Project:1812 - Fortress Halifax
The Ditch of death, if invaders managed to breach the initial lines of defense they would be slaughtered by anti-infantry fire from muskets and cannon.
Hasselblad 500c – Carl Zeiss Distagon 50mm 1:4 – Kodak Tri-X 400 @ ASA-400 – Kodak D-23 (Stock) 7:30 @ 20C

With the end of the American war, the British began to look at their fortifications of British North America and quickly realized that they needed to improve them if they were to hold the land against any future American attacks. Construction of the fourth citadel began in 1828 using the outline of the third citadel, but many changes in the plans resulted in a twenty-eight year construction period. The earthwork walls were replaced with limestone and soon the citadel began the central point for the Halifax Defensive Complex. Anyone who even attempted to attack the city would face certain destruction against eleven forts, seven artillery batteries, and three Martello towers. The British Army and Royal Navy would continue to occupy the Halifax complex well past the creation of the Dominion of Canada in 1867 eventually turning over the complex to Canada in 1906.

Project:1812 - Fortress Halifax
The view from the top of the Citadel is far different from what it was even a short seventy years ago.
Hasselblad 500c – Carl Zeiss Distagon 50mm 1:4 – Kodak Tri-X 400 @ ASA-400 – Kodak D-23 (Stock) 7:30 @ 20C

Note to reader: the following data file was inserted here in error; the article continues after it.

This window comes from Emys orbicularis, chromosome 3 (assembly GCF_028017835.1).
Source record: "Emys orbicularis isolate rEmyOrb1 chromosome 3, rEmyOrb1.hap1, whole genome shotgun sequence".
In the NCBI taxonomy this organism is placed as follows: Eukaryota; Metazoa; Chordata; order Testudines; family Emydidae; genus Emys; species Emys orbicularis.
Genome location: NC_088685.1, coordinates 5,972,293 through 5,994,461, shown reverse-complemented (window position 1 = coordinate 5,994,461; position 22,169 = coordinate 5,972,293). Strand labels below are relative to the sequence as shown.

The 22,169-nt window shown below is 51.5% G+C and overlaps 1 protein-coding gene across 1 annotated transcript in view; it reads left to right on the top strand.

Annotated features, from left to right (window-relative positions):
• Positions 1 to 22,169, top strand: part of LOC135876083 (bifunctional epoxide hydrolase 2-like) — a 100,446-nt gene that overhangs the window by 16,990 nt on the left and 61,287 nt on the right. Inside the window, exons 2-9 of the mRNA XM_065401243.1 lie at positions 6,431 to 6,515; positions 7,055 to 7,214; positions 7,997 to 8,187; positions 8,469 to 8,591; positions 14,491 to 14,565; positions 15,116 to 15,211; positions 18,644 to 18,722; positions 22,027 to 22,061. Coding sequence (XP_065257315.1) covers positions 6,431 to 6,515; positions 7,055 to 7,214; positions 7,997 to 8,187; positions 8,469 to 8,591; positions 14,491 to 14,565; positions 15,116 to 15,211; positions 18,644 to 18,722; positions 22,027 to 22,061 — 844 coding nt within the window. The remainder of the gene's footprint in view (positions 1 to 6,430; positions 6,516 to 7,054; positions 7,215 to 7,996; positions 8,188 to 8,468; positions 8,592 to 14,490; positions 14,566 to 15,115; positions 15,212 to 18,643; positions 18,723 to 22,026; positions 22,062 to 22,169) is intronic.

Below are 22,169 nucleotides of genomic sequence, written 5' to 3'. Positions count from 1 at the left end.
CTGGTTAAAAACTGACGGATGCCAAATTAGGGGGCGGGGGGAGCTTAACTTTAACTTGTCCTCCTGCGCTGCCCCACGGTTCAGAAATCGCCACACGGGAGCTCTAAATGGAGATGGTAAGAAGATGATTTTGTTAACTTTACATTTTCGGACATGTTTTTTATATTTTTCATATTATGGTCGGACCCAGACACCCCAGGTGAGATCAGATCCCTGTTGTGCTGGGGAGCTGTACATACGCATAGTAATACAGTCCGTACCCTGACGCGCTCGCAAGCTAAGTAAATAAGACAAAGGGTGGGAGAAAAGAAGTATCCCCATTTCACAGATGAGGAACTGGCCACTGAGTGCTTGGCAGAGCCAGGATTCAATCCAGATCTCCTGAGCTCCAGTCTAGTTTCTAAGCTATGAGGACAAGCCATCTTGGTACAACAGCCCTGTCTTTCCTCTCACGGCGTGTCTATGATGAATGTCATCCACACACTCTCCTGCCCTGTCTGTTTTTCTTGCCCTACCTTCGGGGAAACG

With the advent of heavy rifled artillery, the Halifax Citadel was considered obsolete but it continued to serve as headquarters for the entire defense complex throughout the First World War. During that conflict the use of the citadel took a darker turn, serving as an internment camp for those who the government had labeled as enemy aliens, mostly those of German decent. The final military use of the citadel was acting as a headquarters for the coordination of anti-aircraft and anti-submarine defenses.

Bayonet Drill
Modern day employees portray the 78th Highland Regiment of Foot, the unit most known for their time stationed in Halifax.
Sony a6000 – Sony E PZ 16-50mm 1:3.5-5.6 OSS

After the Second World War, the fort was essentially abandoned, and while it had received some restoration work in the 1930s it was beginning to suffer decay. And like many fortifications from the 19th-Century that had long since fallen out of use, it was faced with demolition for a parking lot. Thankfully the city realized that a restored fort would offer both a historical presence and tourism for the city. By 1956 a partially restored fort and the Halifax Army museum opened to the public. The site is now the most visited historical site in all of Atlantic Canada. Not to mention during the peak season it is manned by some of best staff I have ever seen and interacted with. The fort today is restored to what it would have been like during the mid 19th-century with men of the 78th Highlanders who were stationed at the post for three years along with men of the Royal Artillery. The fort continues the tradition of firing the noon gun as well as 21-gun salutes. It is certainly worth a visit if you find yourself in Halifax.

Written with Files from:
Collins, Gilbert. Guidebook to the Historic Sites of the War of 1812. Toronto: Dundurn, 2006. Print.
web: www.pc.gc.ca/eng/lhn-nhs/ns/halifax/index.aspx
web: www.canadahistory.com/sections/places/forts/halifax_citadel.htm

Special Thanks to the men and women of the Halifax Citadel National Historic Site for answering all my questions and providing additional information for this article.